It’s not available to everyone… yet.
However, it’s a good idea to be ready for the new Twitter profile when it’s released and ensure that your profile still looks ‘the business’ when the switch over happens.
Currently your Twitter Profile probably looks something like this on a PC.
You may have noticed over the past couple of weeks that the top menu bar of Twitter changed from the black shiny bar to white (it seemed it started with profiles that had over 500 followers).
But essentially, apart from a few small changes to the timeline, things have stayed more or less the same.
The new look
According to Twitter discussions, the new profile has been rolled out to 1% of the Twitter-sphere so that they can monitor and test how the new profile will be used and make adjustments.
The new profile means a bit of a revamp and is apparently designed to bring Twitter in line with mobile app formatting. Essentially the biggest changes are the location of things like your profile text and information and the format of the header image.
What I imagine you will care most about is how your profile looks to people who already have the new version.
Though you may not have been ‘upgraded’ yet, other people who have been will be viewing your profile like this
Your profile text etc is now on the left hand side, your latest tweet is larger and your header image is much, much larger. And this is where you may need to make an adjustment.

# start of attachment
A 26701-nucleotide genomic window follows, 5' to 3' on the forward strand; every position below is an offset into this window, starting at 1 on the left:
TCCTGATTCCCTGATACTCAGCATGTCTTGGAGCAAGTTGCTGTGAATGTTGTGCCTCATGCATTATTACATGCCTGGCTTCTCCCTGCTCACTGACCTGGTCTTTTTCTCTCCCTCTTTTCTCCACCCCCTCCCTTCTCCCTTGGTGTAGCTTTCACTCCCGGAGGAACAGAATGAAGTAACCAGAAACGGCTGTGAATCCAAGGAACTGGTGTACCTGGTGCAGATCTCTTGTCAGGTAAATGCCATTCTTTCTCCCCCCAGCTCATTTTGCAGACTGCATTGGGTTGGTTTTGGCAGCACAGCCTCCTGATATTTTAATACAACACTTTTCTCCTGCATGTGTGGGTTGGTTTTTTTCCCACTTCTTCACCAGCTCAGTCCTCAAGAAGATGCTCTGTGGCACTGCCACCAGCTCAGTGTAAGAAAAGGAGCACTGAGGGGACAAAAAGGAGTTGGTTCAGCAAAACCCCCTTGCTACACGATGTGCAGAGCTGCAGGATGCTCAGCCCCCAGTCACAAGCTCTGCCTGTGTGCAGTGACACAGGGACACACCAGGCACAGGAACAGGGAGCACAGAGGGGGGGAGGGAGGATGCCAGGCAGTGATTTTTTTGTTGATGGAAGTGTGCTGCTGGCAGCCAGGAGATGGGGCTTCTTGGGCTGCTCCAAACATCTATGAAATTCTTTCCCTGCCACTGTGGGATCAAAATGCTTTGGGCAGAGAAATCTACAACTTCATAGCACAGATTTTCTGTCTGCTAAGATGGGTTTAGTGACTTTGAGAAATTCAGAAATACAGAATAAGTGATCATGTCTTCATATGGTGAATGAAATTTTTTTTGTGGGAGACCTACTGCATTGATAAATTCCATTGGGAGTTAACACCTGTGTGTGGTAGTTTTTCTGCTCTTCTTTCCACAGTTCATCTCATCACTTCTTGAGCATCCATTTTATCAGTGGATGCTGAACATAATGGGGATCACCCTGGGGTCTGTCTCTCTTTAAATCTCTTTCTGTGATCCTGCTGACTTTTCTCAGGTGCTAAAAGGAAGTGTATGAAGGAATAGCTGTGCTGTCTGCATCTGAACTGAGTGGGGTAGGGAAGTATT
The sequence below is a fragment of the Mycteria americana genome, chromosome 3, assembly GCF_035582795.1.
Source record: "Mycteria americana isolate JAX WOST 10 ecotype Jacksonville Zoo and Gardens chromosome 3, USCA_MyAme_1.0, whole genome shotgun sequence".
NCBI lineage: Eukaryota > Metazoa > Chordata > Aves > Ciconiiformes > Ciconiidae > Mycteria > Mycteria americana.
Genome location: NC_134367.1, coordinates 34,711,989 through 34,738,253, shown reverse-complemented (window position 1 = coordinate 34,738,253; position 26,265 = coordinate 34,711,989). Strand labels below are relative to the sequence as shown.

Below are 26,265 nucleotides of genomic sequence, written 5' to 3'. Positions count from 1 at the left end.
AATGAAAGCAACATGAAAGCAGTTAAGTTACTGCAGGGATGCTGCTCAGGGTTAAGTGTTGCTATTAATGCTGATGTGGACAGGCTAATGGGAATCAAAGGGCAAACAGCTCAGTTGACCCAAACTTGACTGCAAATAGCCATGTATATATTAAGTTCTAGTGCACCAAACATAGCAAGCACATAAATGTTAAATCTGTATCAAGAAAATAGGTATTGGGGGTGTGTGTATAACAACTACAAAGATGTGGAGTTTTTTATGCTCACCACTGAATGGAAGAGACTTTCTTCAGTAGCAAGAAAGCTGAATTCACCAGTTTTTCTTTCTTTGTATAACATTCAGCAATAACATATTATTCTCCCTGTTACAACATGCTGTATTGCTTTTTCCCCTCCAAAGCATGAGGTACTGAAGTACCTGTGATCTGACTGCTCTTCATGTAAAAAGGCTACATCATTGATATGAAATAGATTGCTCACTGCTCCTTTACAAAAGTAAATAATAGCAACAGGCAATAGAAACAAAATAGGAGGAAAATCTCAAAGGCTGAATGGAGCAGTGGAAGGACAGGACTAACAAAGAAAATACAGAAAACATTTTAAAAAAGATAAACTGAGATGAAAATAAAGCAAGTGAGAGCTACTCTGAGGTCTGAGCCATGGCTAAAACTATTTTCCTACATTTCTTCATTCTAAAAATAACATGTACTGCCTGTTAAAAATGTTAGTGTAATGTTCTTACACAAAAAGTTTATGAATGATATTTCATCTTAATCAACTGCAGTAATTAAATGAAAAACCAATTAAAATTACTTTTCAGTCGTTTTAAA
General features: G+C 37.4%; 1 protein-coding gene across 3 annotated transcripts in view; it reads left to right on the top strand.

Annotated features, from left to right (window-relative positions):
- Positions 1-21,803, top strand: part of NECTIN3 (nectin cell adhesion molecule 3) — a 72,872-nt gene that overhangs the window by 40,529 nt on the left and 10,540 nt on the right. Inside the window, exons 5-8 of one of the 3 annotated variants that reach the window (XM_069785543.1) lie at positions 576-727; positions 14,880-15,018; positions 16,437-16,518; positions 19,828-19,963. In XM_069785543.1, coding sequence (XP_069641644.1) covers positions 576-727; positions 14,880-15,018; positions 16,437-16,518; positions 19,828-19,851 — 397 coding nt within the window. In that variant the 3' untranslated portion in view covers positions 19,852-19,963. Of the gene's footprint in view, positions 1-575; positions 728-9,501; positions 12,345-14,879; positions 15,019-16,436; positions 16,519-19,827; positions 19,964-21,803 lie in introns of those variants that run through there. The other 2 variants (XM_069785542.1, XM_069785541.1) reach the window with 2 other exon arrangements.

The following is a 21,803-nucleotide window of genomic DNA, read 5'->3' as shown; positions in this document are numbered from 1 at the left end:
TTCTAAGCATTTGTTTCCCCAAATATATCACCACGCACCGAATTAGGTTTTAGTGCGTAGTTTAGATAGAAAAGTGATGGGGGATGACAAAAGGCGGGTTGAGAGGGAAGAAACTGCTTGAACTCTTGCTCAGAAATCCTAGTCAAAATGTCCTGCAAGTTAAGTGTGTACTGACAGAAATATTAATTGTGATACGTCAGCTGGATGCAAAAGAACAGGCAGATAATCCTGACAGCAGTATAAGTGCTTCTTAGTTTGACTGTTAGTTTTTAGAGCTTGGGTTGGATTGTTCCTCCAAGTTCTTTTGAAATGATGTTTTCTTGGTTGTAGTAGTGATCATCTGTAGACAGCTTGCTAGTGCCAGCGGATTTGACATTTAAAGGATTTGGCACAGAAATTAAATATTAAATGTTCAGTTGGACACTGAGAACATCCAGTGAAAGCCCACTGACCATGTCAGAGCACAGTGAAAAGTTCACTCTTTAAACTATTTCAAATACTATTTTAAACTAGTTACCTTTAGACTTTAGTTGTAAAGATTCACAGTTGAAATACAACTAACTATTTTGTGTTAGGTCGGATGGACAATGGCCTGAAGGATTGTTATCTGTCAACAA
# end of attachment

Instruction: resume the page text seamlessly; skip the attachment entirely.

Having scouted around, many header images have transferred over quite nicely, though we have spotted a few that look very fuzzy and in some cases illegible.
So here’s what to check:
1. Make sure your header image is a landscape image. That means it’s wider across than it is tall. The images we’ve seen which have not transferred well, have generally been images that have been taken in ‘portrait’. What seems to be happening is Twitter has just stretched it across the screen. A landscape image will survive this process better.
2. Make sure your image is a ‘good’ resolution. You don’t necessarily need high res to make this work, but we’ve seen images that are low resolution logos look particularly poor.
3. Check your profile text is really making the right point about you or your business. It’s a little smaller now, so hashtags might be a good way to highlight important text.
4. Keep an eye on your last tweet of the day. Your last tweet is now larger – so it could be a great way to highlight something important rather than just leaving a ‘goodnight’ to a friend. Definitely, definitely make sure that your last tweet of the day is positive!
Whereas before the header was just a way of adding something pretty to your Twitter profile as it was obscured by your text and profile picture; now it’s a focal point. Use it wisely and get the message across about yourself visually as soon as you can.
1% of Twitterers already have the new profile. Get the jump on your competition now.
You might like to use the Pixlr Express App or Google’s Picasa to create a great collage of images that show you off. Either way, it doesn’t need to be a big job – think of it like a spring clean!